Duke’s News Policies

Office of Public Affairs’ Mission and Vision
News & Communications’ Mission and Vision
News & Communications’ Areas of Responsibility


Outside Activities
Commercial Use of Duke Facilities
Legal Issues
Conflicts of Interest
Event coverage
Social Media Guidelines
Public Health
Patient Condition Reports
Exclusives and Fairness
Development and News
News Media Access to Duke Property
Facilities Use Policy
Community-Related Activities
Mailing List/Distribution Guidelines
Disclosure of University/Faculty Interests
Releases on Corporate Collaboration
Relationships with Vendors
Disclosure of Computer Security Problems
News Releases Involving More Than One School/Department
Web Links
Use of “Doctor” as a Title
Deaths and Obituaries


The mission of the Office of Public Affairs is to serve Duke’s dynamic educational, intellectual, and service missions by providing honest, timely and useful information to all its internal and external stakeholders and audiences, and by helping the university understand, anticipate, and manage its environment.

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We are committed to using our individual and collective experience, judgment, and talent to provide the most effective and creative public and government relations counsel to the Duke University community.

We forcefully advocate the interests of Duke University and of higher education, based on our belief in the intellectual values that are the foundation of a great university.

We are in the business of education and information exchange, and are committed to the principle that communication must be more than an end product; it is a vitally important strategic function. We have a responsibility to help decision makers understand, appreciate, and include honest communication in the development of institutional policy.

We take seriously our responsibility to anticipate change, and to provide comprehensive, strategic, and objective counsel to our clients, based on sound principles of communication.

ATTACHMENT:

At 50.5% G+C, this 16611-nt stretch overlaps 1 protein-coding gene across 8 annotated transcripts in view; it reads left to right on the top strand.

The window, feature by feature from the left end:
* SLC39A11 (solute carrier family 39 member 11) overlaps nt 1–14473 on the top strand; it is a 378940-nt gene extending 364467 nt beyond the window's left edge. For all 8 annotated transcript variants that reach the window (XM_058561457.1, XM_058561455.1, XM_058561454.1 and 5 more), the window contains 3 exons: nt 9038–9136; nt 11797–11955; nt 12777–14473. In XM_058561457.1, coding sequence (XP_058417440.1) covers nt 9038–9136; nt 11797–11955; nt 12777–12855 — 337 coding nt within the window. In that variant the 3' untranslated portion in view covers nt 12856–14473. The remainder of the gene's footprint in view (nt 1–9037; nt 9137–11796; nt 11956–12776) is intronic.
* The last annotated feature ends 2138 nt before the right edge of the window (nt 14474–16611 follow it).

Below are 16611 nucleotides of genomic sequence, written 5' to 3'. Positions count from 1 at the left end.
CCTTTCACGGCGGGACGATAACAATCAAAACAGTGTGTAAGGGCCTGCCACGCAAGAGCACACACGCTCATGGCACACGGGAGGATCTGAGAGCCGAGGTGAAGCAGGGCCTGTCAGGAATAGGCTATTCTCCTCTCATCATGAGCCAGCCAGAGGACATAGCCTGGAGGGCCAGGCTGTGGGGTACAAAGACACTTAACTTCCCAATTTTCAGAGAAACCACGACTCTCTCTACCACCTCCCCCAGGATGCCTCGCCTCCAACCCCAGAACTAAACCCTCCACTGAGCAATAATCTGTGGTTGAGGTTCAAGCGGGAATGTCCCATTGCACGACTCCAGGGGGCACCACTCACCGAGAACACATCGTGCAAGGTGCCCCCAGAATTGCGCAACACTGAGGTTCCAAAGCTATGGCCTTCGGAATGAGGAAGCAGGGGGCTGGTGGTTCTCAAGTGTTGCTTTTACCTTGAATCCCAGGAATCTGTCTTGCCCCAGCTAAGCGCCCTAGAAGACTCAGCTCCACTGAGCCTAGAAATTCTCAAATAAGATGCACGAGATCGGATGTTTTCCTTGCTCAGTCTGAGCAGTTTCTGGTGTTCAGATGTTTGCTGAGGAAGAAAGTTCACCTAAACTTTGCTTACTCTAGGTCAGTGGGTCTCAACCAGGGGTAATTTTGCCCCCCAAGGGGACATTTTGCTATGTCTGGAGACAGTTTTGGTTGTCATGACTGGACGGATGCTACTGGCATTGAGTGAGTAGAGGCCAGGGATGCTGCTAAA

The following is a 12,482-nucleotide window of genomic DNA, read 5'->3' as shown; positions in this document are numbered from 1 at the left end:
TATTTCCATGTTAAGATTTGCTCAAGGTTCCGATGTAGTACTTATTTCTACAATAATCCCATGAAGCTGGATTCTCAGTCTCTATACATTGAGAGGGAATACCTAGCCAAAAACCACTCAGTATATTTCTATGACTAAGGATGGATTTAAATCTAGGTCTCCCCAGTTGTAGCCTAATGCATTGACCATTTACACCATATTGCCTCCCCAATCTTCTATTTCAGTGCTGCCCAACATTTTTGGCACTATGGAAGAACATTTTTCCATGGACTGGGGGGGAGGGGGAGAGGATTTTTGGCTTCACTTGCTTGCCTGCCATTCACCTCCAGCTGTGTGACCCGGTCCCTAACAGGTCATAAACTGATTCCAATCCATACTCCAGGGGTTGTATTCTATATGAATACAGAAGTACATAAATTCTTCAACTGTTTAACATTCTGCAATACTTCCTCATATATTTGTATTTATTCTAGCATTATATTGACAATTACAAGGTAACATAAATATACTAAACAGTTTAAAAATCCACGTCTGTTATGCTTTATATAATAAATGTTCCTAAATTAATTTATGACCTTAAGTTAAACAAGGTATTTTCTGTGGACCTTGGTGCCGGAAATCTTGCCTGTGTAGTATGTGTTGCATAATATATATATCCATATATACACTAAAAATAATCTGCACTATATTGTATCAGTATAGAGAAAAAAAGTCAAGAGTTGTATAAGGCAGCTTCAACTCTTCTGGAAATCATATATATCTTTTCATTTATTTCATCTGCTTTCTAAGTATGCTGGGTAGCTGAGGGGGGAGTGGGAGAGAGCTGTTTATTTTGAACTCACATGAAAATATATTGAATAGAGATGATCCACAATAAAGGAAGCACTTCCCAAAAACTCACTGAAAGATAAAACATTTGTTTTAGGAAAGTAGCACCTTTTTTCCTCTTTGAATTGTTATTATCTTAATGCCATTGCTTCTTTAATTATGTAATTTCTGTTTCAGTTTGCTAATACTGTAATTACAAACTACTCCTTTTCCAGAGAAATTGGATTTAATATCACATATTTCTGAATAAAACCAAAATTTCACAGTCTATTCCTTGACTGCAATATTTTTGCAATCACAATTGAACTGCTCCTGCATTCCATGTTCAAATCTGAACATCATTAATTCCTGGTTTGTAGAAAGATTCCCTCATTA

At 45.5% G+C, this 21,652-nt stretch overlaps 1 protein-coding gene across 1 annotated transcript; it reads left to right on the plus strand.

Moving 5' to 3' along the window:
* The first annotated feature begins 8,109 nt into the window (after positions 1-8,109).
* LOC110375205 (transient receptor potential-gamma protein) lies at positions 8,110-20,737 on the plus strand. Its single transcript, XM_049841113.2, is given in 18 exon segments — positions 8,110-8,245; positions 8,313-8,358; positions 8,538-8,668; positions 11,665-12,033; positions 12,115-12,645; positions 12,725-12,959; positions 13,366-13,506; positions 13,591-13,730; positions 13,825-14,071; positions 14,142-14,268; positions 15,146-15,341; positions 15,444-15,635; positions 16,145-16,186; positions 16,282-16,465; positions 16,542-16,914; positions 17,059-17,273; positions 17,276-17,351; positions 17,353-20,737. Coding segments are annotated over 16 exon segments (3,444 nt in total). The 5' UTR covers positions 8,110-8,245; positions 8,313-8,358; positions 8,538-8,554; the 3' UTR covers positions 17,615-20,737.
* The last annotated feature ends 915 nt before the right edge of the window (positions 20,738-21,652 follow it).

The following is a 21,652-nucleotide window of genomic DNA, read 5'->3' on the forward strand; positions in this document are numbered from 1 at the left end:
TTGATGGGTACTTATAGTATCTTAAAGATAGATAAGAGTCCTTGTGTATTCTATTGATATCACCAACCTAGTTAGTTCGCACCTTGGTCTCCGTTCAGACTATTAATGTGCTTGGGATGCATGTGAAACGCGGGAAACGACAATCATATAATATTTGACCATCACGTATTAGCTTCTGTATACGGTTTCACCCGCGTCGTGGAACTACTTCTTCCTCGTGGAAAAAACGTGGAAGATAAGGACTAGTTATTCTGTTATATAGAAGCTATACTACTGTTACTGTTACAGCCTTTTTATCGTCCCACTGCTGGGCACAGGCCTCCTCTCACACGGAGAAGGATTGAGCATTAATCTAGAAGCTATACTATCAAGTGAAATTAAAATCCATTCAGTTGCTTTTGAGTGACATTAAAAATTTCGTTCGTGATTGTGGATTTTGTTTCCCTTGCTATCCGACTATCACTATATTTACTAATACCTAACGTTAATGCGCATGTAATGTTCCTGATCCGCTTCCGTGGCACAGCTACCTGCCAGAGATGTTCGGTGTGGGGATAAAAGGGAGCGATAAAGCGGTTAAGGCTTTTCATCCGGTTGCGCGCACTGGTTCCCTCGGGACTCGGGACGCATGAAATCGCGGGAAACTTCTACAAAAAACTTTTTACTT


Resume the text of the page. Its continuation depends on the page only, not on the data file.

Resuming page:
We respect and value the intelligence of the university’s stakeholders and audiences.

We honor the contributions of each person in public affairs, recognizing that our success as a team reflects our individual and collective efforts.

The Office of Public Affairs has four divisions — the Office of News and Communications, University Photography, the Office of Government Affairs and Community Relations and the Office of Federal Relations.

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The mission of the Duke Office of News & Communications is to inform the public and university community about the work and events at Duke; to increase public understanding and appreciation of the contributions made by Duke’s faculty, staff and students; to help the university understand and deal with external influences; and to provide media relations consultative services to faculty and administration.


We advocate the interests of Duke University and higher education by disseminating official news and information about the university and all its schools and units to the public through appropriate news media.

We are committed to the principles of education and information exchange, and believe that a well-informed public, as well as all the university’s internal and external constituencies, is necessary to maintain support of Duke and higher education in general.

We collaborate with communications units across the university and support their efforts to reach out to internal and external audiences.

We monitor and anticipate external developments that may affect Duke, and develop and provide strategic communications advice to the university’s faculty and administration.

We report news of the university and its faculty to the faculty and staff and encourage cooperative communications efforts between schools and departments.

We respect the knowledge and intelligence of the university’s audiences and believe that forthright and honest communications are the foundation of all successful communications programs.

We recognize that the office’s success is the product of individual and collective efforts, and we value the contributions of each staff member.

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The Office of News & Communications has primary responsibility for “coverage” of news and information throughout the university. The Medical Center News Office works closely with the news service and is responsible for writing and producing news and information products for the media about activities and programs within the medical center. Communications offices of the schools and other university units also work closely with the news service and help produce news products concerning activities in their areas. The Office of Sports Information is responsible for promotion of the university’s athletic programs.